Profit from South Africa’s booming macadamia industry offers massive benefits for rural areas and communities as well as a more than viable alternative for the country’s embattled sugar growers.

As one of the world’s most lucrative crops, macadamias are not only an economic boon for South Africa’s agriculture sector, but beyond the farm gate, the industry is providing benefits for communities in which the farms and processors operate, for example, creating work for many who possibly may not have found employment in these rural areas previously, and the space for much needed regional infrastructure development.

The importance of commercial farming in feeding the global population is undisputed. But the sector’s ability to bring prosperity to otherwise forgotten corners of the globe is often overlooked. Starting on the farm and going through the value chain, agriculture provides a lifeline of employment and socio-economic benefits to the regions in which it operates. With the added profitability of the macadamia industry, the scope for community development and corporate social investment is that much greater.

A prosperous alternative

The macadamia industry is particularly relevant to socio-economics due to its opportunity for scale. Climatically, macadamias do well in similar conditions to sugar and tobacco, and while these industries are experiencing lacklustre performance, macadamias offer farmers a robust, healthier ­– for the planet and people – alternative. With the ability of this industry to revive traditional sugar areas, rural prosperity could continue on an even greater trajectory.

Brazil, for instance, is faced with having to adapt from its predominant agricultural output, sugar. In 2018 sugar burning became prohibited in Sao Paulo state, an area that is responsible for 60% of Brazil’s sugar and ethanol production, following legislation set out in 2008. Farmers had 10 years to comply and other major sugar-growing regions in Brazil are following suit.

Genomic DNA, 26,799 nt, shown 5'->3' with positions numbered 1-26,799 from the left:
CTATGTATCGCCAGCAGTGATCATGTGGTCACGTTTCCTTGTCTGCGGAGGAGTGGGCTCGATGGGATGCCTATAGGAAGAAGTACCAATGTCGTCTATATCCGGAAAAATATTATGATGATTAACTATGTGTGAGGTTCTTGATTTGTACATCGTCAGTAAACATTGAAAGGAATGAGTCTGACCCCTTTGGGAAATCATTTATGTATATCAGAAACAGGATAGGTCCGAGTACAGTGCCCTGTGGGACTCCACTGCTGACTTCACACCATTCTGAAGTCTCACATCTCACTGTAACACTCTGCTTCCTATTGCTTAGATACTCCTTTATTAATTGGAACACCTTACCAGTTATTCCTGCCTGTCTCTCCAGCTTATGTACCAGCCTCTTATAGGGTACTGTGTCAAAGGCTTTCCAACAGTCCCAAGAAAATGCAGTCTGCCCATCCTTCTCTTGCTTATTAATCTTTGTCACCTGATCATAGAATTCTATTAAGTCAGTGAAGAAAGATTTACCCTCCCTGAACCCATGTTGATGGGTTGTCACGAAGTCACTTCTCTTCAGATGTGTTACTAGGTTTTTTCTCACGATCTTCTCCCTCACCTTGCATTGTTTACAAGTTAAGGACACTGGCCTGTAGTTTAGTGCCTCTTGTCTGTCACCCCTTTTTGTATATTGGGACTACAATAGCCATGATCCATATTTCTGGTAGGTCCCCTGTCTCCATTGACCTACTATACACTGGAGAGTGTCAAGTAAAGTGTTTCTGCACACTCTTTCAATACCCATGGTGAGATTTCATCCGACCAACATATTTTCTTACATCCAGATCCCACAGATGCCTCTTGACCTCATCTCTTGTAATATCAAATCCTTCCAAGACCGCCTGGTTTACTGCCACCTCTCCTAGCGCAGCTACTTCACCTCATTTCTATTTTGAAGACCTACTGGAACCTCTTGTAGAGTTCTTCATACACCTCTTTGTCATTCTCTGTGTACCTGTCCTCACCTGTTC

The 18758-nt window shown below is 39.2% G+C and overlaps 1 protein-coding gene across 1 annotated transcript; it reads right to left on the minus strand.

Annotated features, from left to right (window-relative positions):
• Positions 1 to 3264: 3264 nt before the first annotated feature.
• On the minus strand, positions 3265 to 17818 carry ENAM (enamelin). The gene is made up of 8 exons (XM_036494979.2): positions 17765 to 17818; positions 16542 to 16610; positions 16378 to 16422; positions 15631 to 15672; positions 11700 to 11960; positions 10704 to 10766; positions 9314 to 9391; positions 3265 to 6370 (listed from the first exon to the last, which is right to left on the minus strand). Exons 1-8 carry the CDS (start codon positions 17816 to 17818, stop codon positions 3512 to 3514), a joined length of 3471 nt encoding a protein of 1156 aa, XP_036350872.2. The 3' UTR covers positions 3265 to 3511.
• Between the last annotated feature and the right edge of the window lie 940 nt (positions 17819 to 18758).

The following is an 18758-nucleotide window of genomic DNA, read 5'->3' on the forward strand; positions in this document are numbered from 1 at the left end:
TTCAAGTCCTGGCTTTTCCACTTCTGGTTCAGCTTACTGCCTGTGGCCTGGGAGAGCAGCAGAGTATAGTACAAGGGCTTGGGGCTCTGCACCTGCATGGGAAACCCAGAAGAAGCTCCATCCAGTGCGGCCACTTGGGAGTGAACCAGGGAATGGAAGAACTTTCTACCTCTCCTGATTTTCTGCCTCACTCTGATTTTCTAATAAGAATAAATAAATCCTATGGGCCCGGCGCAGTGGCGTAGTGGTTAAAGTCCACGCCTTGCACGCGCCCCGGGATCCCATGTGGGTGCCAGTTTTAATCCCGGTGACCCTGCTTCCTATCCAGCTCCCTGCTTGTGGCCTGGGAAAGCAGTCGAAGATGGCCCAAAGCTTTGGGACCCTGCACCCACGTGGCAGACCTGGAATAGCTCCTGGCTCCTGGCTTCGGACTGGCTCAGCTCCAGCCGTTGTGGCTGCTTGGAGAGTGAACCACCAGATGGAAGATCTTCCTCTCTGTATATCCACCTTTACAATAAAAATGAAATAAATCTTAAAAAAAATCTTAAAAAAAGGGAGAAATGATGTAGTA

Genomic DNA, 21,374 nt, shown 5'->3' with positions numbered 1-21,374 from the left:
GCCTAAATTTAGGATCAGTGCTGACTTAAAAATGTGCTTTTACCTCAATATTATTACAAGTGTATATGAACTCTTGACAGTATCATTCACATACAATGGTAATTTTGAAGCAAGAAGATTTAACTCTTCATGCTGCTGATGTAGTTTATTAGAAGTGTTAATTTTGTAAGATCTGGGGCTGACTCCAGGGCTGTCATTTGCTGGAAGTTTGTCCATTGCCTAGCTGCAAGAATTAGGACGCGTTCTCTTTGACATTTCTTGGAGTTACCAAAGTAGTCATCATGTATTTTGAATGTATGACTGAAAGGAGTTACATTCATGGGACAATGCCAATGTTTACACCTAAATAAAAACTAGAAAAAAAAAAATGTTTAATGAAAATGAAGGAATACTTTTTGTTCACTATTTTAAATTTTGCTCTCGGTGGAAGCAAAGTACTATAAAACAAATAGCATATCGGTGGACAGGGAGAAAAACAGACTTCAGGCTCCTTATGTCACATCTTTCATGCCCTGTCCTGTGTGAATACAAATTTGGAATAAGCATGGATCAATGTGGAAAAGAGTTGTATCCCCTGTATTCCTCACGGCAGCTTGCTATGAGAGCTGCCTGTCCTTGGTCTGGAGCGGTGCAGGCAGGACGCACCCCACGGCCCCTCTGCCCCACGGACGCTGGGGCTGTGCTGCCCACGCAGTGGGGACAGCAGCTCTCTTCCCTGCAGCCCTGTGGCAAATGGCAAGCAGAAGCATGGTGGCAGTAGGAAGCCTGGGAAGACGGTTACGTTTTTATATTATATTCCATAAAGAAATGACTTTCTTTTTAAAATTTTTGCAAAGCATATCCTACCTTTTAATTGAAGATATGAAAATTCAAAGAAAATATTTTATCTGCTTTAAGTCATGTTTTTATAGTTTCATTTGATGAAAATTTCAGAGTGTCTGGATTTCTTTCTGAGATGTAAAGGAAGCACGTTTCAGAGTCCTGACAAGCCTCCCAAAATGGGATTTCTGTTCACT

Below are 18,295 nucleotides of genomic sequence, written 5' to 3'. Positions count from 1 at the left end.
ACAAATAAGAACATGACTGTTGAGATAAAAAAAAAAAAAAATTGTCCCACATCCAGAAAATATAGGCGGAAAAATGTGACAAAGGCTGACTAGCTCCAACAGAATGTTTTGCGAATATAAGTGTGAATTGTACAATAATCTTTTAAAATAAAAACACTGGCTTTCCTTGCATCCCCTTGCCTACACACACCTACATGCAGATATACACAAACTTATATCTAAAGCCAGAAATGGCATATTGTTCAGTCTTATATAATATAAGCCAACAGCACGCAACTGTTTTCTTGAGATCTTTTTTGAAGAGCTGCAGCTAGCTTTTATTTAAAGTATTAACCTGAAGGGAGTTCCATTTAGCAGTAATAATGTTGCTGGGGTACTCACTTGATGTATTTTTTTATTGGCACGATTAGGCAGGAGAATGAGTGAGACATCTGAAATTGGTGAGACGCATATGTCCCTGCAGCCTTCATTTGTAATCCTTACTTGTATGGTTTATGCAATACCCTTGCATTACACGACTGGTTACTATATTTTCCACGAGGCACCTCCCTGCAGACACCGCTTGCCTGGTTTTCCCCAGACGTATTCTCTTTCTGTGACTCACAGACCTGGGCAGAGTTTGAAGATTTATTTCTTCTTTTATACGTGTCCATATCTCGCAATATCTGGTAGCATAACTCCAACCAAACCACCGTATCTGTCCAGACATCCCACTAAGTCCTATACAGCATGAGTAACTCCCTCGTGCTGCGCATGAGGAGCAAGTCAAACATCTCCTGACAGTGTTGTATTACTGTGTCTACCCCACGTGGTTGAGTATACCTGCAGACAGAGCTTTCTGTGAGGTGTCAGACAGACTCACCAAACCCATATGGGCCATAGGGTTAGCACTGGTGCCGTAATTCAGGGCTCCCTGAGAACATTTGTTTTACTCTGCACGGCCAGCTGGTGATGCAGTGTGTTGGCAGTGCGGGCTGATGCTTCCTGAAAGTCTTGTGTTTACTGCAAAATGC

This presents untapped opportunity for the country to switch to macadamias since orchard plantings can take place in existing agricultural hubs rather than encroaching on the surrounding virgin land and forests.

Maria Teresa Camargo, president of Queen Nut, Brazil’s largest processor of macadamia nuts, says the cane-growing region in San Paolo alone has 5,1 million hectares planted to sugar.

“By comparison, only around 7 500 hectares are planted to macadamias in the whole country, 50% of which is in the San Paolo state. The current macro context of Brazil’s agricultural industry is serendipitous in its timing to growing the macadamia industry at large. This comes with unparalleled scope for socio and economic upliftment too,” she adds.

Some 65% of the available global macadamia supply is produced in Africa, resulting in significant economic and social benefits for South Africa, Kenya and Malawi. Africa is home to the lion’s share of the globe’s arable land and macadamia plantings remain on the rise in these regions. Other regions experiencing strong growth include Zimbabwe, Zambia, Mozambique and Swaziland.

Allen Duncan, CEO of Green Farms Nut Company (GFNC), says as South Africa is the world’s leading producer of macadamia nuts, the industry provides the country with valuable foreign exchange currency through its domestic macadamia exports.

“This is significant for an emerging economy like ours as it encourages infrastructure and other investments. These are the building blocks for sustainable growth,” says Duncan.

The power held by the industry to promote the growth of small scale farmers was exponential, he adds.

“GFNC has partnered with initiatives that have an impact on more than  30 emerging farmers. The business also runs mentor workshops for new, small farmers into the market, offering other skills development opportunities. GFNC has also built a nursery school for the children of those who are part of the project.”

Andre Steenkamp, an economist with National Treasury, says a growing agricultural sector had a role to play in addressing challenges of unemployment and low growth, while countering rural poverty.